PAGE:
UPDATE 2/7/2017, 4:30 p.m.

The Seattle City Council unanimously voted Tuesday afternoon to cut ties with banking giant Wells Fargo over its role as a lender to the Dakota Access Pipeline project, as well as other business practices.

Cheers erupted from the crowd when the measure passed and members of several Native American tribes stood to thank the council.

Meantime the U.S. Army Corps of Engineers approved the next phase in the construction of the Dakota Access Pipeline, paving the way for the project’s completion.

Original Story:

Seattle lawmakers are expected to cut ties with Wells Fargo Tuesday because the bank is a lender for the Dakota Access Pipeline. It's one recent example of how corporations are experiencing, and responding to, boycotts.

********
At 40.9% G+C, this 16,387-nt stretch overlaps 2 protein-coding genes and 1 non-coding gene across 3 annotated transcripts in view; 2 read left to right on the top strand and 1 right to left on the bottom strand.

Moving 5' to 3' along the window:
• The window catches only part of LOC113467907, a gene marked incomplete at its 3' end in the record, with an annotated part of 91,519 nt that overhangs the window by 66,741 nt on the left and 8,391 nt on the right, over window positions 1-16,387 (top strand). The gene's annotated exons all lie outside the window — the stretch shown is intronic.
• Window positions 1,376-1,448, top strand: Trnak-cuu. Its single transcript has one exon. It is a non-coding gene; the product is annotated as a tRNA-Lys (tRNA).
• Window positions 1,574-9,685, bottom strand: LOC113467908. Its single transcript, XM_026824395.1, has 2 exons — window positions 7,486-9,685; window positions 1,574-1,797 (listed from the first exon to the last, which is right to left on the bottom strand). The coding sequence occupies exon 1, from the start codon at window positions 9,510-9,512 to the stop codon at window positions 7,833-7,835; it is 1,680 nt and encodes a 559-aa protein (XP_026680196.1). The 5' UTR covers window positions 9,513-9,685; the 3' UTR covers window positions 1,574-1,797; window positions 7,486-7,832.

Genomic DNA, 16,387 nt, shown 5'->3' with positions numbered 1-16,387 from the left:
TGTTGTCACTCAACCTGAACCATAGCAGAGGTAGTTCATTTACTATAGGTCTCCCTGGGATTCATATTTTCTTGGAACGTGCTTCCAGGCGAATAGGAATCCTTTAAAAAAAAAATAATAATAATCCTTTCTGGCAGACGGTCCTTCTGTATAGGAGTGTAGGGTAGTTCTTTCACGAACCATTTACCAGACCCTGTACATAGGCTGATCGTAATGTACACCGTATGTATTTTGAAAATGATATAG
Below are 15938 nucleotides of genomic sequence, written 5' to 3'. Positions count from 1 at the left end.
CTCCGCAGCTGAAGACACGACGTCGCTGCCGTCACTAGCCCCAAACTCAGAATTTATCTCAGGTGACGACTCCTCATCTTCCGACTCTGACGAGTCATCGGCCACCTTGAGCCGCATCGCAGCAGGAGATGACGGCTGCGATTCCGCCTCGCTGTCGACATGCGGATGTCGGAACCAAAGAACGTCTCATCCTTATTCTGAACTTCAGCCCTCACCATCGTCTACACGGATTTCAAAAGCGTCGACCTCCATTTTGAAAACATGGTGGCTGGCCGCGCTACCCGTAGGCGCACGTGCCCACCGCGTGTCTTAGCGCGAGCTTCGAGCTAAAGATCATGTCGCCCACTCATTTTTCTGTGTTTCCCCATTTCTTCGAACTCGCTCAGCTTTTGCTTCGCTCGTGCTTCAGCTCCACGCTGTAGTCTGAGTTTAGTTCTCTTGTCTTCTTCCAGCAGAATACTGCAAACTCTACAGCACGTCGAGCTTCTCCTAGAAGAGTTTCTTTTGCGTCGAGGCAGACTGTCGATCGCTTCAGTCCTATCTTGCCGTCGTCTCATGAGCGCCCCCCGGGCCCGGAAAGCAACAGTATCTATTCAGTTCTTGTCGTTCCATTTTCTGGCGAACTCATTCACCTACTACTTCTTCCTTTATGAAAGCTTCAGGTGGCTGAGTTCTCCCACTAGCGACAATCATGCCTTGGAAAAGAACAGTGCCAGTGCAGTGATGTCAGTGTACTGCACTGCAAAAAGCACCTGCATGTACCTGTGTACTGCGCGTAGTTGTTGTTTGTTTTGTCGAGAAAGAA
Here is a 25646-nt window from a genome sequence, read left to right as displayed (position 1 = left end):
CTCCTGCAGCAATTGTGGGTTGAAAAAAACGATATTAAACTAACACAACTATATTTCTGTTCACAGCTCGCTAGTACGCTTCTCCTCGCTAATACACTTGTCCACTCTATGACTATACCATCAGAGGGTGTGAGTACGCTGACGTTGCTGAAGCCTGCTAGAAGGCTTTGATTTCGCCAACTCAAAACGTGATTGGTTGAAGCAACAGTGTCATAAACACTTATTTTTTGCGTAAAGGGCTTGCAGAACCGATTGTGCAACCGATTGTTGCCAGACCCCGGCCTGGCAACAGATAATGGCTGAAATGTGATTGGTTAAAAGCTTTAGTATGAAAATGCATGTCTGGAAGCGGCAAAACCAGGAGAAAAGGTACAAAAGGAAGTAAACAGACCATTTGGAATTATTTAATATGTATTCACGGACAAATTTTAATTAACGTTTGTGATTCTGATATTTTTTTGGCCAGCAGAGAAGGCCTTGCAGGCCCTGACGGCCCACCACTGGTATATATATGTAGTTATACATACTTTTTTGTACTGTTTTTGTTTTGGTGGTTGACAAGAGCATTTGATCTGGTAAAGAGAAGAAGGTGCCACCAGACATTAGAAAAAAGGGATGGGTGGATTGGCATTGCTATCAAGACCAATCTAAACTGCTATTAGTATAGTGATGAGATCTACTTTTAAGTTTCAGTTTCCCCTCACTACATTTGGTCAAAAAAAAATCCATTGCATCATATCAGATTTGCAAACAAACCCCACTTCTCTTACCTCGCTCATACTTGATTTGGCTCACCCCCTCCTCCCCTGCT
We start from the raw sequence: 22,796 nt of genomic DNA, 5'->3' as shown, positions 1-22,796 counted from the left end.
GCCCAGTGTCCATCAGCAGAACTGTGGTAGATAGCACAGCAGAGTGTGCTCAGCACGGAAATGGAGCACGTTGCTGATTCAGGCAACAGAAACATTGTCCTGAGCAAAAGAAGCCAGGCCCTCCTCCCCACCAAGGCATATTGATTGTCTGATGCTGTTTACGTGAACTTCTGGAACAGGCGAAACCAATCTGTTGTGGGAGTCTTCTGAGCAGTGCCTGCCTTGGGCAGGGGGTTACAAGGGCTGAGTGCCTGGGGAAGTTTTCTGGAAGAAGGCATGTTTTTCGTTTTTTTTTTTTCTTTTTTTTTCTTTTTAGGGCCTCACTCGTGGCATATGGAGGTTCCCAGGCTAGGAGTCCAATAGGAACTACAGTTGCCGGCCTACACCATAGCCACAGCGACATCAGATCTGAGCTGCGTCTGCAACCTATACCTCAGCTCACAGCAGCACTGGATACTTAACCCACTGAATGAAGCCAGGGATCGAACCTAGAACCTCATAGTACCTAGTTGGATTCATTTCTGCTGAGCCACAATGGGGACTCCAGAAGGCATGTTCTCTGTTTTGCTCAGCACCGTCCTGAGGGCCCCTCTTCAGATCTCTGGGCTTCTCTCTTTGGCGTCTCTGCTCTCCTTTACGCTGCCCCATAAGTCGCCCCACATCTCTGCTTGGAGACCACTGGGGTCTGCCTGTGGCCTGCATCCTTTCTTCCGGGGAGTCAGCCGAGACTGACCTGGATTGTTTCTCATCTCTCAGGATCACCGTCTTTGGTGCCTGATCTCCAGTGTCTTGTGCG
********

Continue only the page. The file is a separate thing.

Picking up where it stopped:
Protests in Seattle against the Dakota Access Pipeline project have been large and frequent, often organized by local tribal members.

Protesters, many of them Native people from Washington state, share the concerns of the Standing Rock Sioux Tribe, which says the pipeline would threaten tribal water supplies, land and cultural sites.

Seattle's City Council is also on record against the project.

But Wells Fargo, the bank the city does most of its business with, is among 17 lenders for the pipeline. That doesn't sit well with city leaders, especially after the bank's recent scandal over opening accounts without customer knowledge.

Socialist City Councilmember Kshama Sawant led the charge for Seattle to divest from Wells Fargo.

"Taking on this issue, this is not just about Seattle," Sawant said. "This is about our global fight against climate change and the oil lobby."